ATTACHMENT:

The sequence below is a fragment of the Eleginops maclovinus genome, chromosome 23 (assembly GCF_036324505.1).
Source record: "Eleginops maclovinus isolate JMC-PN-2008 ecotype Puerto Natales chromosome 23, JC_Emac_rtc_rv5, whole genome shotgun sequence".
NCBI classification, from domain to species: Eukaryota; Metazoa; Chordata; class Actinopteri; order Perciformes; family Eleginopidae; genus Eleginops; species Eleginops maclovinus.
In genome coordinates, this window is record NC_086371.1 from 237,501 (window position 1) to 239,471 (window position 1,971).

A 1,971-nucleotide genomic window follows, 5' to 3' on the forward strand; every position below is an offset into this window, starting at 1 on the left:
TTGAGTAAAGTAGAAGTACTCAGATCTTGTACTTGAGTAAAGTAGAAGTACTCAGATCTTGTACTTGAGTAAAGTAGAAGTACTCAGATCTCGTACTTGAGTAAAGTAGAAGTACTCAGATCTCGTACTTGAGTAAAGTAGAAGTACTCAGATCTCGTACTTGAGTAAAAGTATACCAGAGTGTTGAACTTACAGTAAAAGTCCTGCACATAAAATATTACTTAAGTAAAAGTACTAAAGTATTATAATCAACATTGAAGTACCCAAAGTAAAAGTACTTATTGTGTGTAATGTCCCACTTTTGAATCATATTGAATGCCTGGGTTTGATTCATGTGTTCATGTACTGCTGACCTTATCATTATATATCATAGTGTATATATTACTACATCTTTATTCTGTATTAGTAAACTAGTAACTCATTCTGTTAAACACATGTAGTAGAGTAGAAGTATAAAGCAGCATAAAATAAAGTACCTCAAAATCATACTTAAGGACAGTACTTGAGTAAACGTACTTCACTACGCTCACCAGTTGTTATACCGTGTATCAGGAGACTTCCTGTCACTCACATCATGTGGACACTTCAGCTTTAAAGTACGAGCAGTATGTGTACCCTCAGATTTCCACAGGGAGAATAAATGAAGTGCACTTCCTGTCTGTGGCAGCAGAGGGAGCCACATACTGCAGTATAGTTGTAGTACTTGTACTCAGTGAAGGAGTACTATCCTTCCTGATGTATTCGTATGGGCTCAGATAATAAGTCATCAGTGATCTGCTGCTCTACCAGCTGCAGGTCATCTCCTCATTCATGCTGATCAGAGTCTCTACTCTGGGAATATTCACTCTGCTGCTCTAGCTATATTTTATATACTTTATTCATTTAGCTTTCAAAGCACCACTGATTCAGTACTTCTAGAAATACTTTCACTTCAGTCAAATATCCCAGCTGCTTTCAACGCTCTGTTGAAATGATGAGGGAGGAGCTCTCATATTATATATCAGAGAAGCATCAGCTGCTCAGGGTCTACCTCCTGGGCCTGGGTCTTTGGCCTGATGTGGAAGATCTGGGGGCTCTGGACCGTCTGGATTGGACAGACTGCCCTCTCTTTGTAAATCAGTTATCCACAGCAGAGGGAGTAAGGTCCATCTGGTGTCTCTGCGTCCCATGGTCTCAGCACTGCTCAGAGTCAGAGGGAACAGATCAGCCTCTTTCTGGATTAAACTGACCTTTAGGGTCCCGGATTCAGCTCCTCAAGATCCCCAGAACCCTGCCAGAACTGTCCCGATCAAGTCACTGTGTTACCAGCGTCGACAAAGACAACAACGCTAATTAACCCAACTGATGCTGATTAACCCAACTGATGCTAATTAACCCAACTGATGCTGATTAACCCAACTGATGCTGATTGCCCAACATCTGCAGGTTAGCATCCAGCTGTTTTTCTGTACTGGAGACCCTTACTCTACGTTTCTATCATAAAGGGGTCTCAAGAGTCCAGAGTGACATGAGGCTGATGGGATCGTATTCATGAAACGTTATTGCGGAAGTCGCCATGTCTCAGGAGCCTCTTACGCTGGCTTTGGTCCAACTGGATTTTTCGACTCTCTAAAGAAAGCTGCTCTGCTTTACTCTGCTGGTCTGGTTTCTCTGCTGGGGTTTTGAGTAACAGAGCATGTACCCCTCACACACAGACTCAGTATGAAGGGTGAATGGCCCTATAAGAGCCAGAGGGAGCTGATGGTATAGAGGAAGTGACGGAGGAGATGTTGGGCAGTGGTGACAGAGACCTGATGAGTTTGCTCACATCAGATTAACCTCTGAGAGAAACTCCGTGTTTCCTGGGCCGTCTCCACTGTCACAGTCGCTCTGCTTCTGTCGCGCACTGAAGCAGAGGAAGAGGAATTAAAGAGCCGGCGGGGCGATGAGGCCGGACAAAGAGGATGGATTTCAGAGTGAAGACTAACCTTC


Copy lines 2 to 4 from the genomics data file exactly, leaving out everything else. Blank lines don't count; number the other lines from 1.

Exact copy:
Source record: "Eleginops maclovinus isolate JMC-PN-2008 ecotype Puerto Natales chromosome 23, JC_Emac_rtc_rv5, whole genome shotgun sequence".
NCBI classification, from domain to species: Eukaryota; Metazoa; Chordata; class Actinopteri; order Perciformes; family Eleginopidae; genus Eleginops; species Eleginops maclovinus.
In genome coordinates, this window is record NC_086371.1 from 237,501 (window position 1) to 239,471 (window position 1,971).